The negotiations between Ephron and Abraham, and Abraham’s insistence on paying for the burial site reminded me of something King David said in 2 Samuel 24:24:
“No, I insist on buying it from you for a price, for I will not offer to the Lord my God burnt offerings that cost me nothing.”
It was a different time and place, a different culture than the one we live in, but I’m not sure that’s what makes the difference. I think it’s a different heart that does not seek to get something for nothing. A different heart that believed a burial place for his wife was worth paying the cost, a different heart that believed a sacrifice made to God should cost us something.
The culture of the world has trained us to barter for the lowest possible price to pay for anything, with “free” being the ultimate win.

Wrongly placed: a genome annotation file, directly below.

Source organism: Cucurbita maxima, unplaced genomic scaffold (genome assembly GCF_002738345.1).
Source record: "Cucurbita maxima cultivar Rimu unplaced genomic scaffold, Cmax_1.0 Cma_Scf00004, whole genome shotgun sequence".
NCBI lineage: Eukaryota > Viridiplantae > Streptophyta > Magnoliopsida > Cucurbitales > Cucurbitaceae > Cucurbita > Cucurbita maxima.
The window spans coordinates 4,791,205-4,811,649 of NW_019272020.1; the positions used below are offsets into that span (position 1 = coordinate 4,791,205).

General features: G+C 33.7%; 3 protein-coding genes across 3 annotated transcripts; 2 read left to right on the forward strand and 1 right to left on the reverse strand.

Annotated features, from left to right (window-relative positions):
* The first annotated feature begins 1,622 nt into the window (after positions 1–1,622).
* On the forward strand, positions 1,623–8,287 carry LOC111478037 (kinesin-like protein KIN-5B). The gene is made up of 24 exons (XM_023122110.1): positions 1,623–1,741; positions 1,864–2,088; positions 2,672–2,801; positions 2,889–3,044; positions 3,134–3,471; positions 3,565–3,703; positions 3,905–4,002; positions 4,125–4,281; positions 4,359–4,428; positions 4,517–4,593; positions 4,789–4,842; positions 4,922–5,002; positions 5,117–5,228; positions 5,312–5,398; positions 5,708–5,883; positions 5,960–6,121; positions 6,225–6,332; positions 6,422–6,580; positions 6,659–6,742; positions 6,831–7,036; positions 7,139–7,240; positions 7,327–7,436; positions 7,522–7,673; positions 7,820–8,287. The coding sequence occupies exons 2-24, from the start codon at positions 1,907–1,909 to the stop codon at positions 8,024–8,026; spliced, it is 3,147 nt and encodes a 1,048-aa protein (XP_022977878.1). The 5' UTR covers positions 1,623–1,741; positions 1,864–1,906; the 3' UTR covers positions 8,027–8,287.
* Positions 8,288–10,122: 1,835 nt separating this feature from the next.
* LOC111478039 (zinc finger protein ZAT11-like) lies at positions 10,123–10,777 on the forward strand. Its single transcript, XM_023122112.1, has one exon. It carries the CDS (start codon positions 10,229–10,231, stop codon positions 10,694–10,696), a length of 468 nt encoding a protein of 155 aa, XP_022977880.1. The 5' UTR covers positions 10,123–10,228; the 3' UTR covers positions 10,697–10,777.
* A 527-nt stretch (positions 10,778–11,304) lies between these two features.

The culture of heaven tells us that what is worth having is worth paying the price.
How often do I seek to get something for nothing? Has that become my mentality – to try to pay as little as possible for something?
Have I been offering God something that cost me nothing? By cost, I’m not just talking about money. I’m talking about comfort, time, pride, plans I’ve made, dreams I’ve had. How about my rights? The right to be angry, the right to an apology, the right to be right, the right to be treated fairly.
The gospel of heaven tells us that following Jesus will cost us. The gospel according to the world says we can get it for nothing.
Which gospel am I living?
I live in a culture that values something for nothing. But I don’t want the heart of this culture, I want the heart of Abraham and David. The heart of heaven.
I want to make extravagant offers of love and worship and compassion that cost me as much as I have to give. I want to say that following Jesus has come at a price and that price has been more than worth paying.
I will not offer the Lord my God something that cost me nothing.